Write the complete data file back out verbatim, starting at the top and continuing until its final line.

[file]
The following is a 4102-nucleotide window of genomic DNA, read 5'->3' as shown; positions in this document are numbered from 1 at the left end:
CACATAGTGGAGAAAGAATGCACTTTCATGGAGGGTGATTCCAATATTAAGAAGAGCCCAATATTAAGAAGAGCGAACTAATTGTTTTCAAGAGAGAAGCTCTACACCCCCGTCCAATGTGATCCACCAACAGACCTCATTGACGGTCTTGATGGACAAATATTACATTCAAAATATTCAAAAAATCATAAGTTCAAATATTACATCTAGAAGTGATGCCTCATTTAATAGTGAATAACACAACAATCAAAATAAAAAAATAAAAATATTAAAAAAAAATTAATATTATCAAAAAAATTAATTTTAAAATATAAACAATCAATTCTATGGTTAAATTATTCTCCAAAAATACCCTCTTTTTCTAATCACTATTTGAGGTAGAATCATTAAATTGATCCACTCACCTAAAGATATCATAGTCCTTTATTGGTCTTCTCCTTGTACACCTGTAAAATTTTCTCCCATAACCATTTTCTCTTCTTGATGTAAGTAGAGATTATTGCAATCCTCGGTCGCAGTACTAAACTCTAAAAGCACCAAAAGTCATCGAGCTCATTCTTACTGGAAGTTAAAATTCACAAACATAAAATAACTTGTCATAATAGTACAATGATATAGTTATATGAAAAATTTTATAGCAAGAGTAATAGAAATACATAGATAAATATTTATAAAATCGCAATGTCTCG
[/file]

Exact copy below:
The following is a 4102-nucleotide window of genomic DNA, read 5'->3' as shown; positions in this document are numbered from 1 at the left end:
CACATAGTGGAGAAAGAATGCACTTTCATGGAGGGTGATTCCAATATTAAGAAGAGCCCAATATTAAGAAGAGCGAACTAATTGTTTTCAAGAGAGAAGCTCTACACCCCCGTCCAATGTGATCCACCAACAGACCTCATTGACGGTCTTGATGGACAAATATTACATTCAAAATATTCAAAAAATCATAAGTTCAAATATTACATCTAGAAGTGATGCCTCATTTAATAGTGAATAACACAACAATCAAAATAAAAAAATAAAAATATTAAAAAAAAATTAATATTATCAAAAAAATTAATTTTAAAATATAAACAATCAATTCTATGGTTAAATTATTCTCCAAAAATACCCTCTTTTTCTAATCACTATTTGAGGTAGAATCATTAAATTGATCCACTCACCTAAAGATATCATAGTCCTTTATTGGTCTTCTCCTTGTACACCTGTAAAATTTTCTCCCATAACCATTTTCTCTTCTTGATGTAAGTAGAGATTATTGCAATCCTCGGTCGCAGTACTAAACTCTAAAAGCACCAAAAGTCATCGAGCTCATTCTTACTGGAAGTTAAAATTCACAAACATAAAATAACTTGTCATAATAGTACAATGATATAGTTATATGAAAAATTTTATAGCAAGAGTAATAGAAATACATAGATAAATATTTATAAAATCGCAATGTCTCG